One bench of the Supreme Court rarely recalls the decision of another bench within the span of one month, when the judges of the earlier bench are yet to retire.
A three-judge bench of the Supreme Court decided on Wednesday that the procedure adopted by a two-judge bench earlier to judicially resolve the tug-of-war between the Centre and its collegium over finalising the revised Memorandum of Procedure (MoP) for appointing judges of high courts and the Supreme Court was flawed, and restored it to its administrative realm.
The decision is likely to set off a controversy of sorts, as one bench of the Supreme Court rarely recalls the decision of another bench within the span of one month, when the judges of the earlier bench are yet to retire.
The bench of the Chief Justice of India Dipak Misra and Justices A.K. Sikri and Amitava Roy, after a dramatic hearing of the case, held that the petitioner R.P. Luthra had primarily sought for mitigation of an individual grievance, which the two-judge bench had correctly declined to entertain earlier.
Luthra was aggrieved that he was not considered for appointment as a judge of the Supreme Court by the collegium earlier this year, and had challenged its recommendation to appoint others as judges as violative of his fundamental right to equality. Both the Delhi high court and the Supreme Court bench of justices Adarsh Kumar Goel and Uday Umesh Lalit rejected his contention.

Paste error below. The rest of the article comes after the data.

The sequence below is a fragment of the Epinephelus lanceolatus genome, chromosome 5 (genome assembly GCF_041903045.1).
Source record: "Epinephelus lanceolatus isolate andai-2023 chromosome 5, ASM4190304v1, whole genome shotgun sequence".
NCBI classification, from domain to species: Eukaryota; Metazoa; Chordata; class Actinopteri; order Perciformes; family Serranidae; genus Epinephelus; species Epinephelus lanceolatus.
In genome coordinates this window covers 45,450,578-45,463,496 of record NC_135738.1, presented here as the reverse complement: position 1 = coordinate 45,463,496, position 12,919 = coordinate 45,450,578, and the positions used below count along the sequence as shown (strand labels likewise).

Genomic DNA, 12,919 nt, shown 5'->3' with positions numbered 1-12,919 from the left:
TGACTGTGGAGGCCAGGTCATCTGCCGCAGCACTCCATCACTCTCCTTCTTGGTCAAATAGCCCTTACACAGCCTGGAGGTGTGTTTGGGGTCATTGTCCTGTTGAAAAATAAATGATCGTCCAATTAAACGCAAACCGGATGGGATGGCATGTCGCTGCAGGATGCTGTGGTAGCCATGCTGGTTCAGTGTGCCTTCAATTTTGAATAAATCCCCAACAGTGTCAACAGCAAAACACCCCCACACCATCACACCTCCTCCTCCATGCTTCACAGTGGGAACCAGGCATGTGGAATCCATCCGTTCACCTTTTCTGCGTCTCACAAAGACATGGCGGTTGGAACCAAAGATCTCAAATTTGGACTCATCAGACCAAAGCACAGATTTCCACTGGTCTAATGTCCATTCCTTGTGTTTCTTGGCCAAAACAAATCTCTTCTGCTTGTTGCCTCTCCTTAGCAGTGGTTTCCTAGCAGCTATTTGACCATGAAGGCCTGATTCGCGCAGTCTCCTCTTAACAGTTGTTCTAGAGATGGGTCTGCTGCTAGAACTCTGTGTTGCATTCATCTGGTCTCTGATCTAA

However, Justices Goel and Lalit, in their order on October 27, had directed an issue of notice to the Attorney General K.K. Venugopal, seeking an explanation on the inordinate delay in finalising the revised MoP, leading to non-filling of vacancies of judges in the high courts and the Supreme Court in time. They also appointed senior counsel K.V. Vishwanathan as the amicus curiae in the case.
Justices Goel and Lalit considered the fact that the Supreme Court’s constitution bench, in its consequential judgment on the collegium delivered in December 2015, after striking down the National Judicial Appointments Commission (NJAC) Act, had directed the Centre to finalise the revised MoP, in accordance with its guidelines to ensure transparency, eligibility criteria, Secretariat, and a mechanism to deal with complaints against the proposed appointees.
When the matter got listed before the three-judge bench, it created quite a surprise among the observers. The five-judge constitution bench, hearing the Delhi-Centre turf war, had risen a five minutes earlier, with senior counsel P. Chidambaram on his feet when it finished. As listing of the cases and allocation of the benches is the exclusive prerogative of the CJI on the administrative side, the outcome of the hearing was a foregone conclusion. It was clear that the CJI did not like his administrative authority eroded by his brother judges through a judicial decision, while sitting on another bench.
However, what the three-judge bench was little prepared for was the ugly spat between Luthra and the bench, which was determined to dispose of the case on Wednesday itself. Luthra sought a hearing of his case before disposing it and argued that his prayers in his Special Leave Petition (SLP) did not include the MoP issue, and it was an after-thought by the division bench. Luthra vehemently submitted that the grounds of his SLP deserved to be heard, even if the three-judge bench believed that the MoP was an administrative matter. At one point, the exchange between Justice Roy and Luthra turned to be acrimonious, with the latter taking objection to an alleged remark by the former about Luthra’s competence for the post of the Supreme Court judge.